DEAD LIFT TERMINOLOGY
Although there are several reports addressing correct teaching technique of the dead lift (DL), (7-9,11,12) only a few provide clarification surrounding specific terminology and explanation of the different DL styles used by coaches (10,17). Typically, the term DL is associated with both conventional and nonconventional styles (i.e., sumo), commonly used by athletes, with these 2 styles being the basis of all other DL variants. A comprehensive review by Piper and Waller (17) presents 11 variations of the DL (Table 1), highlighting the adaptability and versatility of this fundamental exercise. This is an important consideration because it is important for strength and conditioning coaches to be aware of the correct terminology for the many DL variations. The authors have found that explanation of DL variations is often more problematic than is necessary because of unnecessary confusion with surrounding DL terminology.
It is interesting to note that despite the extensive use of the DL by athletes, relatively little research has been conducted exploring its application; to the authors' knowledge, only 5 articles (1,4-6,16) and 2 abstracts (14,18) have been published. According to research examining electromyography, a measure of muscle activation, the conventional DL results in twice as much activation of the erector spinae muscles compared with the sumo DL (14), whereas the Romanian DL (RDL) is reported to have greater activation of the biceps femoris, as opposed to leg curls (18).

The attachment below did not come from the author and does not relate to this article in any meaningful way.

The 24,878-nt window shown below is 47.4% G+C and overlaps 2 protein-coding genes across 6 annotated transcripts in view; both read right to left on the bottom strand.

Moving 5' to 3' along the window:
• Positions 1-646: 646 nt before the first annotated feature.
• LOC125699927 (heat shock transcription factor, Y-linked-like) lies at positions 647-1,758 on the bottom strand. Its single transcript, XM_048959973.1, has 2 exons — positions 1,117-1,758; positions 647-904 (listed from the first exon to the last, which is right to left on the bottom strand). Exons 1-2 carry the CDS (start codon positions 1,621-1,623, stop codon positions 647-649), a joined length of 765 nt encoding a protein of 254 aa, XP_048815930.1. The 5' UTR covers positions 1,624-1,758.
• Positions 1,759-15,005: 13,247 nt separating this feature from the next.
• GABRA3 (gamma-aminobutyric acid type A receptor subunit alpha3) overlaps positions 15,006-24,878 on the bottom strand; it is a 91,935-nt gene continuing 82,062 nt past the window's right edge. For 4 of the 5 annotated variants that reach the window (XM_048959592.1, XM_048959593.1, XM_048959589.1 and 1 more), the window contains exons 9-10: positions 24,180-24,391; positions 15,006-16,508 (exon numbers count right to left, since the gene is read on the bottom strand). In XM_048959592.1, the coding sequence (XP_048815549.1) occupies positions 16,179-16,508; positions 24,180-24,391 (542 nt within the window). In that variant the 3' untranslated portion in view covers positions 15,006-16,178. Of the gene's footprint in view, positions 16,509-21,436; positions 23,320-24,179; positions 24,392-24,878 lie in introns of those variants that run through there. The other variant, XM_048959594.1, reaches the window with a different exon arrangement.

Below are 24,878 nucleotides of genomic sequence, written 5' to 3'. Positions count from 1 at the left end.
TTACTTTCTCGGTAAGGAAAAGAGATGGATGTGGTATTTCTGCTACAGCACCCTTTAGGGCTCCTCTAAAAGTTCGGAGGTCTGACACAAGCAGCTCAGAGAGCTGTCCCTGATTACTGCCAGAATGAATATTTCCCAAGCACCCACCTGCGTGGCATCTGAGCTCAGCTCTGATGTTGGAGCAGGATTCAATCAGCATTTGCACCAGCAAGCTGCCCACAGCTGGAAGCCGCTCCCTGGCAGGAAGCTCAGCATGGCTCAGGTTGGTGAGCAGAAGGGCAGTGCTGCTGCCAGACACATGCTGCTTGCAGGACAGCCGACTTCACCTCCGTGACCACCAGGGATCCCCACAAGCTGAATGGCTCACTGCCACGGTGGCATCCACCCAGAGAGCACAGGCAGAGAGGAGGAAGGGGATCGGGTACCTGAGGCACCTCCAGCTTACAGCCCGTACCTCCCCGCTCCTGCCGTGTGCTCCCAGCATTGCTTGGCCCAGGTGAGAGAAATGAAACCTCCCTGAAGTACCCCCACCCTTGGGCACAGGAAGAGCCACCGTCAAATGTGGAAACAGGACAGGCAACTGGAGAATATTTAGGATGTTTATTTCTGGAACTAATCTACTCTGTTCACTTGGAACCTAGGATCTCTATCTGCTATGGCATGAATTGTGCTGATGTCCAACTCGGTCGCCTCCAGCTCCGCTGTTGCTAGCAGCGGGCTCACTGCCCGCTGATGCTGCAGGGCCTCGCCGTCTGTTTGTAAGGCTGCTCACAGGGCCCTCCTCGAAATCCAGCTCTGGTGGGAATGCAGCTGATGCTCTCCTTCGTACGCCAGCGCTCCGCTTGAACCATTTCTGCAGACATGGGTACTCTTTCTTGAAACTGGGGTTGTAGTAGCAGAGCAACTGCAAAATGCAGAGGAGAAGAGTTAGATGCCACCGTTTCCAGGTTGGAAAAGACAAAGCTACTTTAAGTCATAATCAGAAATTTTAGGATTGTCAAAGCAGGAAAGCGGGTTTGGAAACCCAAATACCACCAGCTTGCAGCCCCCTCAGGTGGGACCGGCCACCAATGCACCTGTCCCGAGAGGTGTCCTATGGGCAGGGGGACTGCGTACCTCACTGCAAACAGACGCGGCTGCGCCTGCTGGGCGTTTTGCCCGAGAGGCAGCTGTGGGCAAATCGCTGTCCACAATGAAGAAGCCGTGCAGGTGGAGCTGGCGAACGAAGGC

A comprehensive biomechanical analysis of the conventional and sumo DL by McGuigan and Wilson (16) revealed that the sumo DL offers several mechanical advantages, the most significant being a more upright (i.e., extended) trunk posture at liftoff. The authors report that the decrease in L4/L5 torque during the sumo DL represents a significant safety advantage for athletes involved in strength training. Suggested mechanisms include reduced spinal flexion and increased muscular activation (6). According to previous research, a 3-dimensional analysis of the sumo and conventional DL by Escamilla et al. (4) found that vertical bar distance, mechanical work, and predicted energy expenditure were approximately 25-40% greater in the conventional DL. However, further research is warranted with regards to understanding the different DL variants, specifically in determining which DL style an athlete should use. For example, determinant criterions for prescribing DL variants should be related to the athlete's specific sport, current training status, and mesocycle goals.
ROMANIAN DEAD LIFT